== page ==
A primary object of the present invention is to provide a toilet seat lifting apparatus able to over come the short comings of the prior art.

Another secondary object of the present invention is to provide a toilet seat lifting apparatus operable for the lifting and resetting back down of a toilet seat by the depression of a set of pedals.

Another object of the present invention is to provide a toilet seat lifting apparatus whereby the depression of a first pedal would activate a lever action to drive a lifting member to lift a toilet seat.

Yet another object of the present invention is to provide a toilet seat lifting apparatus whereby the depression of a second pedal would cause a return linkage to pull on a toilet seat to create tensile forces to return said seat back down into place.

Still yet another object of the present invention is to provide a toilet seat lifting apparatus having an adjustable base portion that allows for the present invention to be set in position next to a toilet while simultaneously being abutted to a wall.

Another object of the present invention is to provide a toilet seat lifting apparatus having an adjustable dampener to prevent the slamming back down of a toilet seat while being retracted.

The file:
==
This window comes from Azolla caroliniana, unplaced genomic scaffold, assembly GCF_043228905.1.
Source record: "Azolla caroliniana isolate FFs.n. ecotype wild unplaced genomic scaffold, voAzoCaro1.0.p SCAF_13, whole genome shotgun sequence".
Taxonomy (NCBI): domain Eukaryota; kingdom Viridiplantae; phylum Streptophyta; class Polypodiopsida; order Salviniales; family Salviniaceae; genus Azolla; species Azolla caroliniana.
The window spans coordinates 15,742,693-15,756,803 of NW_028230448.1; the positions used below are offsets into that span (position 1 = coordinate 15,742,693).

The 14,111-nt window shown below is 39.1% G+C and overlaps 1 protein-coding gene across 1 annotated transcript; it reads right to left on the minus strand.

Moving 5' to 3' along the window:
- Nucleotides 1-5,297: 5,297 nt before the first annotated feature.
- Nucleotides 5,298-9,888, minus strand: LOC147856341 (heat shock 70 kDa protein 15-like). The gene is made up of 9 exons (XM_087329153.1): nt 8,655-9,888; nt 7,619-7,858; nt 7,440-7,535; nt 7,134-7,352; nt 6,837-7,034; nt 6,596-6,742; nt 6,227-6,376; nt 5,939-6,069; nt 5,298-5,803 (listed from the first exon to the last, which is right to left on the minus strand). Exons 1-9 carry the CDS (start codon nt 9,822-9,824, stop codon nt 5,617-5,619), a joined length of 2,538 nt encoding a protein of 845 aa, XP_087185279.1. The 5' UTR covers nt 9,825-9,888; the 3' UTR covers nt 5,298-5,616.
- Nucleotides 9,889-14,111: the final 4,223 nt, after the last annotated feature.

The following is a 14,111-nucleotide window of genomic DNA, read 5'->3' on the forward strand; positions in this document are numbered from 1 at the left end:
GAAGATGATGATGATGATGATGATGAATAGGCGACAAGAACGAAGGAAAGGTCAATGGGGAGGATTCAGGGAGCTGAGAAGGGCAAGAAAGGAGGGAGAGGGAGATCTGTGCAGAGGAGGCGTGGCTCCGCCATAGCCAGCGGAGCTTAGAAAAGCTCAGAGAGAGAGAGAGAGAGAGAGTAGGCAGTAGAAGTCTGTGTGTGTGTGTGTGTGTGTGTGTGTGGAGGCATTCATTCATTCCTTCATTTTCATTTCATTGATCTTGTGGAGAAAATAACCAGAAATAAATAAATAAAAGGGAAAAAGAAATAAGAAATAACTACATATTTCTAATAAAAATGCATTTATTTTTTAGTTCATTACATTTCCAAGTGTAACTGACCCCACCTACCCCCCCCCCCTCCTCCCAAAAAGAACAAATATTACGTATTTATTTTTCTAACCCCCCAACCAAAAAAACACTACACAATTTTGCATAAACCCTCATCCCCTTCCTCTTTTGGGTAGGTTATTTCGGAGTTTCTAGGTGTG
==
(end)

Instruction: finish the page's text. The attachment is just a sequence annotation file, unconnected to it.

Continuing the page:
Yet another object of the present invention is to provide a toilet seat lifting apparatus having a plurality of adjustable size portions allowing it to be assimilated to any toilet.

Another object of the present invention is to provide a toilet seat lifting apparatus that is simple and easy to use.

A still further object of the present invention is to provide a toilet seat lifting apparatus that is economical in cost to manufacture.

Additional objects of the present invention will appear as the description proceeds.

The present invention overcomes the shortcomings of the prior art by providing a toilet seat lifter capable of lifting and resetting a toilet seat by the depression of a series of pedals, with a first pedal functioning to produce a lifting operation to the seat with the application of upward force to a pivotally mounted lifting member and a second pedal to apply tension to a return linkage for the seat's retraction. Additionally the present invention may be adapted to any toilet via an adjustable base and lifting member, and has an adjustable dampener in the base to prevent the slamming back down of the toilet seat.

The foregoing and other objects and advantages will appear from the description to follow. In the description reference is made to the accompanying drawings, which forms a part hereof, and in which is shown by way of illustration specific embodiments in which the invention may be practiced. These embodiments will be described in sufficient detail to enable those skilled in the art to practice the invention, and it is to be understood that other embodiments may be utilized and that structural changes may be made without departing from the scope of the invention. In the accompanying drawings, like reference characters designate the same or similar parts throughout the several views.